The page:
This is very interesting. Back in 2009 I made a post on the pioneering bacteria quorum sensing work of Dr. Bonnie Bassler and her team at Princeton University over the past decade. I’m reprinting that post and video here as an introduction to some startling new discoveries on bacterial communication.
“Here’s fascinating presentation at TED by Dr. Bonnie Bassler, Princeton University, posted in April 2009. Over the past several years Bassler and her team discovered that bacteria “talk” to each other. They do this by using a chemical language that lets each bacteria species coordinate defense and mount attacks when their specific species numbers relative to other bacterial species give them an edge. This has implications for how we understand disease causing bacteria in our soils and on our plant surfaces. We often think we have to kill, using pesticides, all soil or foliar disease or pathogenic microbes. Its not that we have to eradicate the pathogens but rather suppress them from expressing diseases in our plants by keeping their numbers low relative to the non-pathogenic bacteria. We have to increase the good-guy microbial numbers. Bassler’s work points to how pathogenic bacteria are scanning their environment, seeing how many of their specific species are around and how many of the other total bacterial species exist. Only when the specific pathogenic bacteria species has a chance to be successful relative to the larger bacterial numbers, will it “switch on” and attempt to take over.”
So back to the present…. From Science Daily, March 2, 2010:
“A pathway whereby bacteria communicate with each other has been discovered by researchers at the Hebrew University of Jerusalem. The discovery has important implications for efforts to cope with the spread of harmful bacteria in the body.
Bacteria are known to communicate in nature primarily via the secretion and receipt of extracellular signaling molecules, said Prof. Sigal Ben-Yehuda of the Institute for Medical Research Israel-Canada (IMRIC) at the Hebrew University Faculty of Medicine, head of the research team on the phenomenon, whose work is currently reported in the journal Cell. This communication enables bacteria to execute sophisticated tasks such as dealing with antibiotic production and secretion of virulence factors.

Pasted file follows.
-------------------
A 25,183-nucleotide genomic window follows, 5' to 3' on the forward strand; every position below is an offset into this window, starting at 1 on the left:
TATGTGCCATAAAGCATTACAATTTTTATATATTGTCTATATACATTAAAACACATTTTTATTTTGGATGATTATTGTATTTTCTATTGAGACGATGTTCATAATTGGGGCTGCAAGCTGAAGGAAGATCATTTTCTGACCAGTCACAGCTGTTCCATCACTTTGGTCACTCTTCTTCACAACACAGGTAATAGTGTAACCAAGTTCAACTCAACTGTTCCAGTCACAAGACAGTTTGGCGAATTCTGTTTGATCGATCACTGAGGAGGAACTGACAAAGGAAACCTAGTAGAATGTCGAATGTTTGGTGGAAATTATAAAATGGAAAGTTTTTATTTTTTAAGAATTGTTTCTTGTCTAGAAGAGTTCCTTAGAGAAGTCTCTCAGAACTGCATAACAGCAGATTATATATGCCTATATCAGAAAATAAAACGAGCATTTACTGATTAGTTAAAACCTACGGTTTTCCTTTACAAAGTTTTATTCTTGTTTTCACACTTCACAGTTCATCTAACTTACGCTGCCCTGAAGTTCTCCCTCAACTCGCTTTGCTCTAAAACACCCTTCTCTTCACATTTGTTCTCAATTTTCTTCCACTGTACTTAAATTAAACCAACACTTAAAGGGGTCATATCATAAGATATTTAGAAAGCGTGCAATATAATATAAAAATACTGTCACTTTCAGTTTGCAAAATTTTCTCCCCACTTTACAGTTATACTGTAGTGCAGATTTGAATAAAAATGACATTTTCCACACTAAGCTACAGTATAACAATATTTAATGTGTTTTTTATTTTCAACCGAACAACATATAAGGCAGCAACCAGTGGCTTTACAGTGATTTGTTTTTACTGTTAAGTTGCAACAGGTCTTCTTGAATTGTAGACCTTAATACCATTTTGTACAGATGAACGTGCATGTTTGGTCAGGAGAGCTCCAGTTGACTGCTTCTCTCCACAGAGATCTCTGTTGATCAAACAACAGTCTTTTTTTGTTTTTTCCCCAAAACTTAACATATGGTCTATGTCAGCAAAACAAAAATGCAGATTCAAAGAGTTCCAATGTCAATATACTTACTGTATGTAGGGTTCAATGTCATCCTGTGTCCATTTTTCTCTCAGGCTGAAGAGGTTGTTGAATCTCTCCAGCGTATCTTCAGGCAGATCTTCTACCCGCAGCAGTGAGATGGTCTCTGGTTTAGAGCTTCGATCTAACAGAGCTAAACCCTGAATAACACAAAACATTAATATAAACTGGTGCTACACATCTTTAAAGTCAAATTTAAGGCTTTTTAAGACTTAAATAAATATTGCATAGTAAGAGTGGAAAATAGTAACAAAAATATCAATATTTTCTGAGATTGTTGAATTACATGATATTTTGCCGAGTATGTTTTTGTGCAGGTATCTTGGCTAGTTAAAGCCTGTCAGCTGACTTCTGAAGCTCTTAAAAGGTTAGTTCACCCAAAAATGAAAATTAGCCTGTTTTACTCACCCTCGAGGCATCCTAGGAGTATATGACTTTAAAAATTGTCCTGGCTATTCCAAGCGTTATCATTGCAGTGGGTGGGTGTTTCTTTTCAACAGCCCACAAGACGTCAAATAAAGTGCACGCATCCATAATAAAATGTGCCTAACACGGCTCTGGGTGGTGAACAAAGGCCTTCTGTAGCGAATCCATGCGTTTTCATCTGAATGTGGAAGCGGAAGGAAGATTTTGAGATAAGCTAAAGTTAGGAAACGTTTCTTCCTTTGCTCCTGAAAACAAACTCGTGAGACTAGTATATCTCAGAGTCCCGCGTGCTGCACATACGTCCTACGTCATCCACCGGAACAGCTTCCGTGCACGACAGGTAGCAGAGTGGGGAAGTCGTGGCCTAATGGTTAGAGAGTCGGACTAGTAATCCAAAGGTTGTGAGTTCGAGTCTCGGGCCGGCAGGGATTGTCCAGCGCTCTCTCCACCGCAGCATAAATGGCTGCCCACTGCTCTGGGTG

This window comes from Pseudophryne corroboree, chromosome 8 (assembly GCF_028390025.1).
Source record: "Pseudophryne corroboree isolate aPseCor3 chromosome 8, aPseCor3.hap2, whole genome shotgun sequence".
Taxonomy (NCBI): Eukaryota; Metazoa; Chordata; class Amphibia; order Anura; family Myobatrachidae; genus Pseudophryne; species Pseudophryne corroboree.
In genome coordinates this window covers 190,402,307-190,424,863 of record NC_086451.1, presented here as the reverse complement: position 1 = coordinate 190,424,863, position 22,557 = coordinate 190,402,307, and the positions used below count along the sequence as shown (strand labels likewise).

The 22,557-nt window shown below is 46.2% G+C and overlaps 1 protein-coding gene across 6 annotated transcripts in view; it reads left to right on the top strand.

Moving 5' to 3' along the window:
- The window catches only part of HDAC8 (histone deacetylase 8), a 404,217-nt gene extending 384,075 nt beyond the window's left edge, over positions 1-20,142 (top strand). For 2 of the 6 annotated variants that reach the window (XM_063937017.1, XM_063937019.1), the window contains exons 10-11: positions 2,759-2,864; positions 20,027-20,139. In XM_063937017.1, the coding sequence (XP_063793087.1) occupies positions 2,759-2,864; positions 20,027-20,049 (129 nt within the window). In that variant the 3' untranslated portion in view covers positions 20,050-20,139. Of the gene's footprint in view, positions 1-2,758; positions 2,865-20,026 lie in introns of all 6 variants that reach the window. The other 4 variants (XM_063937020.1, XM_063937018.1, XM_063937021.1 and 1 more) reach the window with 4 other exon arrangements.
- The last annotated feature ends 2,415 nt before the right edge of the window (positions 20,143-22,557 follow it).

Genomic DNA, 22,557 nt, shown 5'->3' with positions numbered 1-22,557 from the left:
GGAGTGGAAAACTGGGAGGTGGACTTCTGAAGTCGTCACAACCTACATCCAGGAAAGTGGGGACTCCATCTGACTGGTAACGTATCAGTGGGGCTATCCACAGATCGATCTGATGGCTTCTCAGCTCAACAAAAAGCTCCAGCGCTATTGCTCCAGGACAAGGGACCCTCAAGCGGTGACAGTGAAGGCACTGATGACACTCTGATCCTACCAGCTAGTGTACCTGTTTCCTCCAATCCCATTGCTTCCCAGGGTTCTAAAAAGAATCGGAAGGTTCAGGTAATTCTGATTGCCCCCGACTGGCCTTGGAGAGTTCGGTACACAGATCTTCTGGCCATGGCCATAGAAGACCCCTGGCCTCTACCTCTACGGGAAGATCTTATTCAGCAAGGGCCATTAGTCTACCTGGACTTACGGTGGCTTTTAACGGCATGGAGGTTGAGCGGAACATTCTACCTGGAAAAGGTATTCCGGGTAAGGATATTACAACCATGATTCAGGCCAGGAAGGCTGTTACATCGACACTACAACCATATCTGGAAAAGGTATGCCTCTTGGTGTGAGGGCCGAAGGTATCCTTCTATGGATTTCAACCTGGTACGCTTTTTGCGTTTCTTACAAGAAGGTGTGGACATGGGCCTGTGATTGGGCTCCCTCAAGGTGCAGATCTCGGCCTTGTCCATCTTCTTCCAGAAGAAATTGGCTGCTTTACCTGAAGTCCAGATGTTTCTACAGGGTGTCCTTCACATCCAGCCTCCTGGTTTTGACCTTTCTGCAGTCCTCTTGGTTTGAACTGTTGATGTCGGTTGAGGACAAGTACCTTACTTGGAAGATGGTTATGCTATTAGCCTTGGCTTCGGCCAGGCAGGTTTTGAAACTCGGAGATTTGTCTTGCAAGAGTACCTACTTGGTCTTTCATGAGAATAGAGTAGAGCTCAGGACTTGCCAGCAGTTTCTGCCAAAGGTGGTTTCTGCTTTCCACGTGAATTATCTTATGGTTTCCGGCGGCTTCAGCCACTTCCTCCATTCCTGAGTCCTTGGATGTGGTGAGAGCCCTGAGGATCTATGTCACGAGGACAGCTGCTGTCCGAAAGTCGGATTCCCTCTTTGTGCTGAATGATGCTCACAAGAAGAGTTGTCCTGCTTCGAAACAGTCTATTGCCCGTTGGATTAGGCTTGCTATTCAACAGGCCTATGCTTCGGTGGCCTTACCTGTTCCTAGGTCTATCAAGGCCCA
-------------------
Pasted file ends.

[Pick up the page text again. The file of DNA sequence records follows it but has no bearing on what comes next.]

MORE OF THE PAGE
Ben-Yehuda’s group identified a previously uncharacterized type of bacterial communication mediated by nanotubes that bridge neighboring cells. The researchers showed that these nanotubes connect bacteria of the same and different species. Via these tubes, bacteria are able to exchange small molecules, proteins and even small genetic elements (known as plasmids).
This mechanism can facilitate the acquisition of new features in nature, such as antibiotic resistance. In this view, gaining a better molecular understanding of nanotube formation could lead to the development of novel strategies to fight against pathogenic bacteria, said Ben-Yehuda.”
Doug here again – There’s a lot of focus on bacterial communication for the control of pathogen and implications for human health, whether it be quorum sensing or nanotube cytoplasm exchange. These mechanisms, at least Dr. Bassler has said about Quorum Sensing, are ubiquitous across all bacteria species. That would include soil bacteria. So does nanotube cytoplasm exchange occur amongst soil bacteria? If so, does this point to more ways pathogenic bacteria communicate to give their virulence outbreaks a fighting chance. The work of plant disease suppression of well made composts since the mid-seventies has pointed out that plant diseases aren’t necessarily a problem until the disease causing organism has enough numbers to make a successful go of it. Quorum Sensing and perhaps now nanotube cytoplasm exchange are giving a us a window into exactly how the bacteria communicate and coordinate their species efforts. This seems to point again to the importance of how we as farmers and ranchers need to stack the deck with as many beneficial microbes as possible (making good aerobic compost anyone) so they become the loudest and most frequent talkers in our microscopic soil caverns.